43 Summary - Blackflies PathogensPathogens Life CyclesLife Cycles Vector BiologyVector Biology Vector and Disease ControlVector and Disease Control
44 Other Bloodsucking Flies Associated with Filarial Transmission Vector Biology and Pathogen Transmission Culicoides sp. (Biting Midges) Culicoides sp. (Biting Midges) Tabanidae (Horse flies and Deer flies) Tabanidae (Horse flies and Deer flies)
45 Biting Midges – Medical Importance PEST impact – tourism, economics Mansonella perstans and M. streptocerca (filarids) transmitted by Culicoides sp. In Africa M. ozzardi transmitted by C. furens in S. & C. America Filariae develop in thoracic flight muscles Oropoche virus (Brazil, Trinidad and Colombia) Blue tongue virus (cattle, sheep – vet. importance)
47 Mansonella perstans occurs in both Africa and South America Infections by Mansonella perstans, while often asymptomatic, can be associated with angioedema, pruritus, fever, headaches, arthralgias, and neurologic manifestations.
49 Mansonella streptocerca is found in Africa Mansonella streptocerca can cause skin manifestations including pruritus, papular eruptions and pigmentation changes.
50 May be transmitted by midges of the Culicoides family and is endemic to beach areas in the Caribbean where these pests are common. Most infected people are completely asymptomatic. However, joint pains, headaches, coldness of the legs, inguinal adenitis, and itchy red spots have been described in conjunction with infection. Mansonella ozzardi distribution
52 Culicoides larva
53 Biting Midges Culicoides pupae and adult
54 Culicoides habitat – many larval habitats similar to that of mosquitoes
55 Family Tabanidae – Medical Importance Large biting flies in two genera – Tabanus, Chrysops Tabanus sp. – horseflies (tularemia) Chrysops sp. – deerflies (Loa loa, tularemia) Filariae develop in fat body of thorax and abdomen Large biting mouthparts, pool feeders (females only) Usually diurnal activity, powerful fliers
58 The vectors for Loa loa filariasis are flies from two species of the genus Chrysops, C. silacea and C. dimidiata. Loiasis only occurs in Africa and infection is often asymptomatic. During a blood meal, an infected fly (genus Chrysops, day- biting flies) introduces third-stage filarial larvae onto the skin of the human host, where they penetrate into the bite wound. The larvae develop into adults that commonly reside in subcutaneous tissue. Adults produce microfilariae measuring 250 to 300 µm by 6 to 8 µm, which are sheathed and have diurnal periodicity. Microfilariae have been recovered from spinal fluids, urine, and sputum. During the day they are found in peripheral blood, but during the noncirculation phase, they are found in the lungs.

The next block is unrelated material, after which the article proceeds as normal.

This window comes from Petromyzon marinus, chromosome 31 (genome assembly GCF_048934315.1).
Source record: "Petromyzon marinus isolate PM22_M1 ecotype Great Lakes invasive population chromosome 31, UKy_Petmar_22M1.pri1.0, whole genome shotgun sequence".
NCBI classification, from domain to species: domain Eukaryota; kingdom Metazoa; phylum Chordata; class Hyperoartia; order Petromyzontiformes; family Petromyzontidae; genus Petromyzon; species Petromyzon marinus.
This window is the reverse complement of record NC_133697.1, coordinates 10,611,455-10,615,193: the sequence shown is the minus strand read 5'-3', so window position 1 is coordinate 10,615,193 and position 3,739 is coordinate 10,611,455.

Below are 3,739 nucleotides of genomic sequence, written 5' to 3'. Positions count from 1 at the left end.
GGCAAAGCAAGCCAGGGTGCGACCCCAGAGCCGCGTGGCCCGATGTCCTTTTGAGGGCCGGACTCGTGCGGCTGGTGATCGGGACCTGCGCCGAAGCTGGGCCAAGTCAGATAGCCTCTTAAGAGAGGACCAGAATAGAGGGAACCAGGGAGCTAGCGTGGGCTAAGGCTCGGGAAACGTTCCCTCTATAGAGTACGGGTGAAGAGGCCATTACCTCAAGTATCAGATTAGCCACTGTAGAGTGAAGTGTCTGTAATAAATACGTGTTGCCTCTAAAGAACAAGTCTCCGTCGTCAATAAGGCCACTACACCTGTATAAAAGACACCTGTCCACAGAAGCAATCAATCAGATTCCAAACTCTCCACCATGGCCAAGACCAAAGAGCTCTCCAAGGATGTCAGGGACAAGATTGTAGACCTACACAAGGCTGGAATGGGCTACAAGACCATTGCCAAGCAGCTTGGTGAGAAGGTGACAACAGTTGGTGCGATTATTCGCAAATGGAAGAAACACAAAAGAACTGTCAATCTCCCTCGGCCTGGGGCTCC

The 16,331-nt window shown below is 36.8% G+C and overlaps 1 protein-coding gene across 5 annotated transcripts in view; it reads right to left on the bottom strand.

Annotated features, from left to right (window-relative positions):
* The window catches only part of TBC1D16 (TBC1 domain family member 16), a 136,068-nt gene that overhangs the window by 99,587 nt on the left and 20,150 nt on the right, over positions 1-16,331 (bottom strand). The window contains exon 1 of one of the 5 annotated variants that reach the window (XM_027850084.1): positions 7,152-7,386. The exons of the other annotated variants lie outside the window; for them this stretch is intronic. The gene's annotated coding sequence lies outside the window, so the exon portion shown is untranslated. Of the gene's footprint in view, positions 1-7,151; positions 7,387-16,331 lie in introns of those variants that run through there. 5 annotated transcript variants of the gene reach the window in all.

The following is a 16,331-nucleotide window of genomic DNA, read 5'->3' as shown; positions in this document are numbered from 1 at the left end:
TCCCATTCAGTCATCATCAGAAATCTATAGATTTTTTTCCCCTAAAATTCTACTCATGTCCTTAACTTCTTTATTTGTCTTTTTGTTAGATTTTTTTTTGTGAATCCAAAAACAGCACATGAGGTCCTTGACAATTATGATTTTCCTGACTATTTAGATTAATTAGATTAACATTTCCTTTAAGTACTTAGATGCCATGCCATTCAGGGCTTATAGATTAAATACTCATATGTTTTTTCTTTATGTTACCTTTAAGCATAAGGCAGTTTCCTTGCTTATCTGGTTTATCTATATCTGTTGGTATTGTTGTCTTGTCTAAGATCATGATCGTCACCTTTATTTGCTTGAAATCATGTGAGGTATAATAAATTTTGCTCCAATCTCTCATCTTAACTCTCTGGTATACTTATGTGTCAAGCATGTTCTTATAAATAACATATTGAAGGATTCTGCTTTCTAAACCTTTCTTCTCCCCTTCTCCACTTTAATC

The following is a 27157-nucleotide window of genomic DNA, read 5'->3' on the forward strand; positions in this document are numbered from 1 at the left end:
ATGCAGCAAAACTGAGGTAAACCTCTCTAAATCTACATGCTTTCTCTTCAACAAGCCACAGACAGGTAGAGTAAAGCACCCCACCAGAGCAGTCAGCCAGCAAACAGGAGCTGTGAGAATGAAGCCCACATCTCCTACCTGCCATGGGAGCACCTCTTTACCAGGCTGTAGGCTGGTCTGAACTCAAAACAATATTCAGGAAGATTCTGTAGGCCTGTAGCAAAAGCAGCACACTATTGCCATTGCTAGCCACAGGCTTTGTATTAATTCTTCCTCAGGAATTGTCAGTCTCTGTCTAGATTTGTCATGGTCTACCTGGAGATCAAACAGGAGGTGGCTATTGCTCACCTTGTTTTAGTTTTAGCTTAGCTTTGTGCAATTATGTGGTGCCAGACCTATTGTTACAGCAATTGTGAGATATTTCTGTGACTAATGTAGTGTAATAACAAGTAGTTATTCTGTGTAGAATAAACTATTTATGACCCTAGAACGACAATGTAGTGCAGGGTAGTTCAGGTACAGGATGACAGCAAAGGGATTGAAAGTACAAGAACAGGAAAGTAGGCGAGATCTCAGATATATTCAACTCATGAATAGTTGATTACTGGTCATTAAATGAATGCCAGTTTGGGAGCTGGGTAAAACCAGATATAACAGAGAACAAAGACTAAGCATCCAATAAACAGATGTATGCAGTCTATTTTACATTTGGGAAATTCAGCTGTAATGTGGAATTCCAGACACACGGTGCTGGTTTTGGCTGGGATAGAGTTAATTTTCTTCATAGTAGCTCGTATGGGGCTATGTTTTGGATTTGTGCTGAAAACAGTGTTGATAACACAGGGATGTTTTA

64 Tabanid Teeth Serrated edges usually associated with bloodfeeding species.
68 Deer flies feeding
69 Summary - Bloodsucking Flies Associated with Filarial Transmission Culicoides sp. (Biting Midges) Culicoides sp. (Biting Midges) Tabanidae (Horse flies and Deer flies) Tabanidae (Horse flies and Deer flies)
70 Other Bloodsucking Flies: Sandflies and Leishmania Vector Biology and Pathogen Transmission
71 Sandflies – Medical Importance Small biting flies in two genera – Phlebotomus (Old World), Lutzomyia (New World) Transmit leishmaniasis (worldwide) Transmit sandfly fever virus (Mediterranean) Transmit Carrions disease (bartonellosis) - Peru, Ecuador and Columbia
72 LEISHMANIASIS Caused by obligate intracellular protozoa of the genus Leishmania. Human infection is caused by about 21 of 30 species that infect mammals. These include the L. donovani complex with 3 species (L. donovani, L. infantum, and L. chagasi); the L. mexicana complex with 3 main species (L. mexicana, L. amazonensis, and L. venezuelensis); L. tropica; L. major; L. aethiopica; and the subgenus Viannia with 4 main species (L. (V.) braziliensis, L. (V.) guyanensis, L. (V.) panamensis, and L. (V.) peruviana). The different species are morphologically indistinguishable, but they can be differentiated by isoenzyme analysis, molecular methods, or monoclonal antibodies.
73 During bloodfeeding, female sandflies inject the infective promastigote stage. Promastigotes that reach the puncture wound are phagocytized by macrophages and transform into amastigotes. Amastigotes multiply in infected cells and affect different tissues, depending in part on the Leishmania species. This originates the clinical manifestations of leishmaniasis.
74 Sandflies become infected during blood meals on an infected host when they ingest macrophages infected with amastigotes. In the sandfly's midgut, the parasites differentiate into promastigotes, which multiply and migrate to the proboscis.
75 Leishmania donovani promastigotes (form present in sandfly host)